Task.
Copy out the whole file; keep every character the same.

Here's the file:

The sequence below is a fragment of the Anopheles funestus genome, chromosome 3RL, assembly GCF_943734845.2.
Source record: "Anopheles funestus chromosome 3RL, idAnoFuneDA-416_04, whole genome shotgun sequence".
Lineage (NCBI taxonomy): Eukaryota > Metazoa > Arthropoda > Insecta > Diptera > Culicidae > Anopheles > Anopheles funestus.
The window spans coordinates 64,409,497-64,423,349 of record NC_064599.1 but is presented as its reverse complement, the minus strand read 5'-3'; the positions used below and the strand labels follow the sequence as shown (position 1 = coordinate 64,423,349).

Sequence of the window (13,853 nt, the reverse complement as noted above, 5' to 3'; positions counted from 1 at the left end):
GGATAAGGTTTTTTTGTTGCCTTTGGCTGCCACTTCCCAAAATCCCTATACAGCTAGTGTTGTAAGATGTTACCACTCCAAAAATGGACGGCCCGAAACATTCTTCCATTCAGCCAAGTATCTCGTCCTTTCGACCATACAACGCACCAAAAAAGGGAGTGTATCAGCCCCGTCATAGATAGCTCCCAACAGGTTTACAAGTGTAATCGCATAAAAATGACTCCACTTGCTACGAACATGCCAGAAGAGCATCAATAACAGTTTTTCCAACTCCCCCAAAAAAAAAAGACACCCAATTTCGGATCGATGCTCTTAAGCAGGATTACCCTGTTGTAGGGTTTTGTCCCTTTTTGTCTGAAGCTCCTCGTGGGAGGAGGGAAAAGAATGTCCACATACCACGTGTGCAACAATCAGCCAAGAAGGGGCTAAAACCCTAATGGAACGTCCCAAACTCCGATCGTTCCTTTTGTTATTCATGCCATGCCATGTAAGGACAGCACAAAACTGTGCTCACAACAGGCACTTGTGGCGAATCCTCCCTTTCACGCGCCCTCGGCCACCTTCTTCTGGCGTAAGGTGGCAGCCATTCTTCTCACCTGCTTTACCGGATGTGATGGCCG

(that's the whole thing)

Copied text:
The sequence below is a fragment of the Anopheles funestus genome, chromosome 3RL, assembly GCF_943734845.2.
Source record: "Anopheles funestus chromosome 3RL, idAnoFuneDA-416_04, whole genome shotgun sequence".
Lineage (NCBI taxonomy): Eukaryota > Metazoa > Arthropoda > Insecta > Diptera > Culicidae > Anopheles > Anopheles funestus.
The window spans coordinates 64,409,497-64,423,349 of record NC_064599.1 but is presented as its reverse complement, the minus strand read 5'-3'; the positions used below and the strand labels follow the sequence as shown (position 1 = coordinate 64,423,349).

Sequence of the window (13,853 nt, the reverse complement as noted above, 5' to 3'; positions counted from 1 at the left end):
GGATAAGGTTTTTTTGTTGCCTTTGGCTGCCACTTCCCAAAATCCCTATACAGCTAGTGTTGTAAGATGTTACCACTCCAAAAATGGACGGCCCGAAACATTCTTCCATTCAGCCAAGTATCTCGTCCTTTCGACCATACAACGCACCAAAAAAGGGAGTGTATCAGCCCCGTCATAGATAGCTCCCAACAGGTTTACAAGTGTAATCGCATAAAAATGACTCCACTTGCTACGAACATGCCAGAAGAGCATCAATAACAGTTTTTCCAACTCCCCCAAAAAAAAAAGACACCCAATTTCGGATCGATGCTCTTAAGCAGGATTACCCTGTTGTAGGGTTTTGTCCCTTTTTGTCTGAAGCTCCTCGTGGGAGGAGGGAAAAGAATGTCCACATACCACGTGTGCAACAATCAGCCAAGAAGGGGCTAAAACCCTAATGGAACGTCCCAAACTCCGATCGTTCCTTTTGTTATTCATGCCATGCCATGTAAGGACAGCACAAAACTGTGCTCACAACAGGCACTTGTGGCGAATCCTCCCTTTCACGCGCCCTCGGCCACCTTCTTCTGGCGTAAGGTGGCAGCCATTCTTCTCACCTGCTTTACCGGATGTGATGGCCG